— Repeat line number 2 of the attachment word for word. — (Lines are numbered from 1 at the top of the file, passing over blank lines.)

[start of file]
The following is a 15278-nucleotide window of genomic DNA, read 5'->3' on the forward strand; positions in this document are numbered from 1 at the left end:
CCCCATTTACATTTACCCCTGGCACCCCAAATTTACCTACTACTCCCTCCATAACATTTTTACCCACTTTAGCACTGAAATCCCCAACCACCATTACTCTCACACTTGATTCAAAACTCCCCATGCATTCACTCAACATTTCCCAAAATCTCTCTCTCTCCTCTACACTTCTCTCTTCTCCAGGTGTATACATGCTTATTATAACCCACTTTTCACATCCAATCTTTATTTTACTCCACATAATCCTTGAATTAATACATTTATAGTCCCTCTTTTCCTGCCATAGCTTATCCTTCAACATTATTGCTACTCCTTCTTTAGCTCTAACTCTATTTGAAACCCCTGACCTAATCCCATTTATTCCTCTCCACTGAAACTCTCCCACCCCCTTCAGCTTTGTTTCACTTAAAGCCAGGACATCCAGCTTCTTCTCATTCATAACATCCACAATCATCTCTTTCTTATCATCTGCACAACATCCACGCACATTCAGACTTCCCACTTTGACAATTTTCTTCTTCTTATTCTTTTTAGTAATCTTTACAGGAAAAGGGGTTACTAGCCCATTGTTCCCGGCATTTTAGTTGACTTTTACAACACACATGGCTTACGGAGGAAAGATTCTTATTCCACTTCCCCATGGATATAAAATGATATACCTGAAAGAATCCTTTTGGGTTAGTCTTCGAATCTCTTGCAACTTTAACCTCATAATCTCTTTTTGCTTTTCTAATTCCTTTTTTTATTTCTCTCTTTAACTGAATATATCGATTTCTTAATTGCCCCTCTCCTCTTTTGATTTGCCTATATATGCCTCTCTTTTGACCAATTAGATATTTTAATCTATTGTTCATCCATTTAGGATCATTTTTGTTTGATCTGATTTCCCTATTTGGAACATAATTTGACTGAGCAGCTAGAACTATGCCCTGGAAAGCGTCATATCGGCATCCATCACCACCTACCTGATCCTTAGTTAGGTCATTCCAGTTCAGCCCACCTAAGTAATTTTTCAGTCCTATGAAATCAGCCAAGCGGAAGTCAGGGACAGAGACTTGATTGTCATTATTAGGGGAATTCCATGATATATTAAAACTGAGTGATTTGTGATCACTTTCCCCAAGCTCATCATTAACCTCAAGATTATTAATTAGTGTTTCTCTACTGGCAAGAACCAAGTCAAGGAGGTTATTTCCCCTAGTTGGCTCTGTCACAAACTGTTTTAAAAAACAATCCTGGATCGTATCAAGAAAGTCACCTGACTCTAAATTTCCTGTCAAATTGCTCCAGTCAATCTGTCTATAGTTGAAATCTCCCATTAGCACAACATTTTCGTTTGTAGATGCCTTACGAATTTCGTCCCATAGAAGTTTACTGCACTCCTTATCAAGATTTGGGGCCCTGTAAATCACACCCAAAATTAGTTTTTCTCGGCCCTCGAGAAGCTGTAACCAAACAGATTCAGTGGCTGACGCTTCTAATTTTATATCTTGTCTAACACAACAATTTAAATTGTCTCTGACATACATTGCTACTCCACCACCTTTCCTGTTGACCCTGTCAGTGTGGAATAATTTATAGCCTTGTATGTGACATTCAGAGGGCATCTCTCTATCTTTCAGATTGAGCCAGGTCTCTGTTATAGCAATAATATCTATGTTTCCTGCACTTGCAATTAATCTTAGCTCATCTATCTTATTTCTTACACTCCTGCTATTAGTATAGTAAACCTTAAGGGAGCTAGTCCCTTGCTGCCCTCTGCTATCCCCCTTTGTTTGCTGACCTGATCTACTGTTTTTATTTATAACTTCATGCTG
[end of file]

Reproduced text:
CCCCATTTACATTTACCCCTGGCACCCCAAATTTACCTACTACTCCCTCCATAACATTTTTACCCACTTTAGCACTGAAATCCCCAACCACCATTACTCTCACACTTGATTCAAAACTCCCCATGCATTCACTCAACATTTCCCAAAATCTCTCTCTCTCCTCTACACTTCTCTCTTCTCCAGGTGTATACATGCTTATTATAACCCACTTTTCACATCCAATCTTTATTTTACTCCACATAATCCTTGAATTAATACATTTATAGTCCCTCTTTTCCTGCCATAGCTTATCCTTCAACATTATTGCTACTCCTTCTTTAGCTCTAACTCTATTTGAAACCCCTGACCTAATCCCATTTATTCCTCTCCACTGAAACTCTCCCACCCCCTTCAGCTTTGTTTCACTTAAAGCCAGGACATCCAGCTTCTTCTCATTCATAACATCCACAATCATCTCTTTCTTATCATCTGCACAACATCCACGCACATTCAGACTTCCCACTTTGACAATTTTCTTCTTCTTATTCTTTTTAGTAATCTTTACAGGAAAAGGGGTTACTAGCCCATTGTTCCCGGCATTTTAGTTGACTTTTACAACACACATGGCTTACGGAGGAAAGATTCTTATTCCACTTCCCCATGGATATAAAATGATATACCTGAAAGAATCCTTTTGGGTTAGTCTTCGAATCTCTTGCAACTTTAACCTCATAATCTCTTTTTGCTTTTCTAATTCCTTTTTTTATTTCTCTCTTTAACTGAATATATCGATTTCTTAATTGCCCCTCTCCTCTTTTGATTTGCCTATATATGCCTCTCTTTTGACCAATTAGATATTTTAATCTATTGTTCATCCATTTAGGATCATTTTTGTTTGATCTGATTTCCCTATTTGGAACATAATTTGACTGAGCAGCTAGAACTATGCCCTGGAAAGCGTCATATCGGCATCCATCACCACCTACCTGATCCTTAGTTAGGTCATTCCAGTTCAGCCCACCTAAGTAATTTTTCAGTCCTATGAAATCAGCCAAGCGGAAGTCAGGGACAGAGACTTGATTGTCATTATTAGGGGAATTCCATGATATATTAAAACTGAGTGATTTGTGATCACTTTCCCCAAGCTCATCATTAACCTCAAGATTATTAATTAGTGTTTCTCTACTGGCAAGAACCAAGTCAAGGAGGTTATTTCCCCTAGTTGGCTCTGTCACAAACTGTTTTAAAAAACAATCCTGGATCGTATCAAGAAAGTCACCTGACTCTAAATTTCCTGTCAAATTGCTCCAGTCAATCTGTCTATAGTTGAAATCTCCCATTAGCACAACATTTTCGTTTGTAGATGCCTTACGAATTTCGTCCCATAGAAGTTTACTGCACTCCTTATCAAGATTTGGGGCCCTGTAAATCACACCCAAAATTAGTTTTTCTCGGCCCTCGAGAAGCTGTAACCAAACAGATTCAGTGGCTGACGCTTCTAATTTTATATCTTGTCTAACACAACAATTTAAATTGTCTCTGACATACATTGCTACTCCACCACCTTTCCTGTTGACCCTGTCAGTGTGGAATAATTTATAGCCTTGTATGTGACATTCAGAGGGCATCTCTCTATCTTTCAGATTGAGCCAGGTCTCTGTTATAGCAATAATATCTATGTTTCCTGCACTTGCAATTAATCTTAGCTCATCTATCTTATTTCTTACACTCCTGCTATTAGTATAGTAAACCTTAAGGGAGCTAGTCCCTTGCTGCCCTCTGCTATCCCCCTTTGTTTGCTGACCTGATCTACTGTTTTTATTTATAACTTCATGCTG